The following Op-Ed Commentary was published in The Daily News of Los Angeles on Monday, October 26, 2009. John M. Simpson is a consumer advocate with Consumer Watchdog. His email is firstname.lastname@example.org.
Google wants the city of Los Angeles to switch its 30,000 e-mail users to an Internet-based system it operates, but rather than address real questions about the security of such "cloud computing" systems the Internet giant changes its story depending on its audience.
The City Council is set today to consider a $7.25 million contract with Computer Sciences Corp. to make the switch.
The difference in tone between Google’s attempts to reassure potential users of its applications about security concerns and its explicit warnings of the applications’ risks in communications aimed at shareholders required by federal law smacks of hypocrisy. Typical of Google’s reassuring words are these in a promotional document titled "Introduction to Google:"
"Google goes to great lengths to protect the data and intellectual property on servers that host user data. These facilities are protected around the clock and we have a dedicated security operations team who focuses specifically on maintaining the security of our environment."
Such talk would be reassuring were it not for the words coming from the other side of the corporate mouth. When Google is communicating with shareholders and must meet federal requirements for full disclosure, the tone is entirely different. The reassurances completely disappear and the risks are highlighted.
Contrast the earlier statement to those in Google’s federally mandated Form 10-Q for the Securities and Exchange Commission filed on Aug. 4, 2009:
"(As) nearly all of our products and services are web based, the amount of data we store for our users on our servers (including personal information) has been increasing. Any systems failure or compromise of our security that results in the release of our users’ data could seriously limit the adoption of our products and services as well as harm our reputation and brand and, therefore, our business. We may also need to expend significant resources to protect against security breaches. The risk that these types of events could seriously harm our business is likely to increase as we expand the number of web based products and services we offer as well as increase the number of countries where we operate."
Or this: "These products and services are subject to attack by viruses, worms, and other malicious software programs, which could jeopardize the security of information stored in a user’s computer or in our computer systems and networks."
And then there is this:
"The availability of our products and services depends on the continuing operation of our information technology and communications systems. Our systems are vulnerable to damage or interruption from earthquakes, terrorist attacks, floods, fires, power loss, telecommunications failures, computer viruses, computer denial of service attacks, or other attempts to harm our systems."
Some of our data centers are located in areas with a high risk of major earthquakes. Our data centers are also subject to break-ins, sabotage, and intentional acts of vandalism, and to potential disruptions if the operators of these facilities have financial difficulties. Some of our systems are not fully redundant, and our disaster recovery planning cannot account for all eventualities. The occurrence of a natural disaster, a decision to close a facility we are using without adequate notice for financial reasons, or other unanticipated problems at our data centers could result in lengthy interruptions in our service. In addition, our products and services are highly technical and complex and may contain errors or vulnerabilities."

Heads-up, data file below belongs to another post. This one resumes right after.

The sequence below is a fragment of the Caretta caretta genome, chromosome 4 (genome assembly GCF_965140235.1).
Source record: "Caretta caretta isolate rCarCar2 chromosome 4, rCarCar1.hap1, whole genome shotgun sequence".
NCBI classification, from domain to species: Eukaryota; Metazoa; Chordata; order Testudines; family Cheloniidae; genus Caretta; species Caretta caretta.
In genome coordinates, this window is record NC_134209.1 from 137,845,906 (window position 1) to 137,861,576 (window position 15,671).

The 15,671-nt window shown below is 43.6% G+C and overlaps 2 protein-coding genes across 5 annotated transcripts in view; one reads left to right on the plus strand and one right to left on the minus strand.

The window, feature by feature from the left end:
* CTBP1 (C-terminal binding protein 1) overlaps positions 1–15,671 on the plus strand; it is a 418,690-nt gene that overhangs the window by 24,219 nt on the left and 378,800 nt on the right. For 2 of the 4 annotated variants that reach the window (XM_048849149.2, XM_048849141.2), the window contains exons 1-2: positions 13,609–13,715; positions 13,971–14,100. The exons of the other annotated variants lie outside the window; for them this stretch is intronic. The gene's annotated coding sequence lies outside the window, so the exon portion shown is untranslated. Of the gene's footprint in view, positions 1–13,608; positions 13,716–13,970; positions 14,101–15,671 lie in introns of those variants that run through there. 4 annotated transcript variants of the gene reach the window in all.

Google is attempting to reassure would-be purchasers of its services that there is nothing to worry about, while warning investors of everything that can go wrong so as to limit potential liability. Google wants to have it both ways. Maybe such hypocrisy is the norm in the world of corporate giants. Microsoft buries similar warnings in its SEC filings. However, L.A. City Council members should demand a higher standard of candor before they commit to Google’s e-mail system.
If Google’s system is ultimately adopted, the city must insist on adequate security guarantees. While Google has announced its intention to create a "government cloud" with higher security standards to serve federal, state, and local governments, it does not yet exist.
Despite Google’s best intentions, it may never exist. We are all too familiar with technology companies’ tendencies to over promise and under deliver. While the government cloud could provide a solution to many concerns if it is in fact built and implemented as described by the current optimistic rhetoric, we are not there yet.
Google says it hopes to win Federal Information Security Management Act approval for the government cloud. However, it is quite possible it will not meet those standards, or at least not as rapidly as Google hopes. It would be folly to commit the city to a system that has not yet been thoroughly tested and demonstrated. Council should not rush into this deal. This is truly a time when haste makes waste.
Another troubling aspect of the proposed contract as currently written is the lack of consequences for Google if there is a security breach or loss of data. Essentially Google’s only obligation, other than following any federal or state laws, which may apply, is to send the city an e-mail explaining what happened.
At a minimum, the city should insist that the contract provide for liquidated damages in the event of a security breach, data loss or interruption in service.